Unemployment plunged in Maryland last year, from 5.1 percent at the end of 1995 to 4.4 percent last December. The last time Maryland unemployment was 4.4 percent was in May 1990. Nationally, unemployment fell to 5.4 percent in January from 5.8 percent a year earlier.
For available labor and brains, it's a sellers' market. The Sun's help-wanted section booked its highest volume in at least five years last year.
And people willing to switch companies, especially in the affluent counties near Baltimore and Washington, are increasingly able to parlay the move into a pay raise.
Not long ago, store managers in a typical Maryland mall could be had for $25,000 a year, said Mark Millman, president of Millman Search Group, a Baltimore County firm that places retail executives nationwide. "They're up now approaching the $30,000 range," Millman said.
"Salaries have definitely gone up, all over the country. And definitely in this area."
At Kenlee Precision Corp. in Baltimore, good machinists can make $40,000 to $50,000 a year and pay "is edging up. It's going up, there's no question about it," said owner Kenneth A. Lewis Sr.
At Custom Telemarketing Services in Columbia, Madzel had to boost starting pay for her telephone reps from $6 an hour to $7.50 after she discovered that local McDonald's restaurants were starting people at $7.
She once had a ready pool of articulate, educated people eager to work the part-time hours she offered. But lately more of her candidates have been able to find full-time positions or equally lucrative part-time slots elsewhere.
It's a pickle familiar to telephone marketers, delivery companies, retailers and other concerns employing part-timers and offering below-average pay. In many cases, they've been priced out of the labor market as their prospects have landed positions one level up on the job ladder.
"There has been a slowdown in the lower-paying jobs and a pickup in the higher-paying jobs. That's nationwide," said Mark Vitner, an economist with First Union Corp. in Charlotte, N.C. "That's why restaurants and retailers are screaming so much for workers.
"The people that were working there are finding jobs in customer-service centers, law firms, financial services."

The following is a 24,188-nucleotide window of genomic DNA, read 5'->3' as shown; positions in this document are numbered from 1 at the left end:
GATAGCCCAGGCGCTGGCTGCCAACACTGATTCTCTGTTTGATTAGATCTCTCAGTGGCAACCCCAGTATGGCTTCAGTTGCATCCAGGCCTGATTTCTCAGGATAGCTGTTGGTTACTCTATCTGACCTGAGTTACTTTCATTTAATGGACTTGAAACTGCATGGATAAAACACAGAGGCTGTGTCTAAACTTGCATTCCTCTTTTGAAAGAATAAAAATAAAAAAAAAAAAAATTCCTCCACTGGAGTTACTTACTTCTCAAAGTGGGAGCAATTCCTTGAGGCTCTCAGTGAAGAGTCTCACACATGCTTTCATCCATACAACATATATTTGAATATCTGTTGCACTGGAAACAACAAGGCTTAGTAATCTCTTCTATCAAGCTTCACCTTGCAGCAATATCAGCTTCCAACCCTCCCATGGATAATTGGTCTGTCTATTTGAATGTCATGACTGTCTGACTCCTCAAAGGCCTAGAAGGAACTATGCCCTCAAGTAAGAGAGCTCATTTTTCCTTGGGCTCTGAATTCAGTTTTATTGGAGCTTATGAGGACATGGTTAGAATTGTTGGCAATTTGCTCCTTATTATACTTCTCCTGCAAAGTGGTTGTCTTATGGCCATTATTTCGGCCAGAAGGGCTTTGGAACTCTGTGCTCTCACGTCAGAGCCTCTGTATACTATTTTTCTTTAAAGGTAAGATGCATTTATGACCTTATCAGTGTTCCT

Target, the discount department-store chain that moved into metro Baltimore last year, pays $5.50 an hour to start in most stores and offers raises of up to 45 cents an hour after three months.
But, in some places with very low unemployment and many competing retailers, Target has to pay more. "The market is very wage sensitive," said Carol Freitag, the chain's regional personnel director. "The potential team member for us is very conscious of the start rate and will go to another employer for a quarter."
Competition for lower-tier workers isn't as intense in Washington, Baltimore City and some of Maryland's less-affluent counties. But for central Maryland's suburbs, the shortage has made the recent increase in the minimum hourly wage from $4.25 to $4.75 irrelevant.
Trucking companies here are especially pressed, said Robert T. Sweet, chief economist for Allied Investment Advisors in Baltimore. "They're having to pay people a lot more than minimum wage," he said. "Ten to 11 bucks an hour to get people that they can rely on."
But perhaps the biggest demand is for computer technicians, engineers and other high-tech people.
"In the computer market, people are jumping ship to other companies and getting $10,000 raises," said Microcosm's Huddie. "My own experience is that people are negotiating hard for significant increases from where they are before you hire them."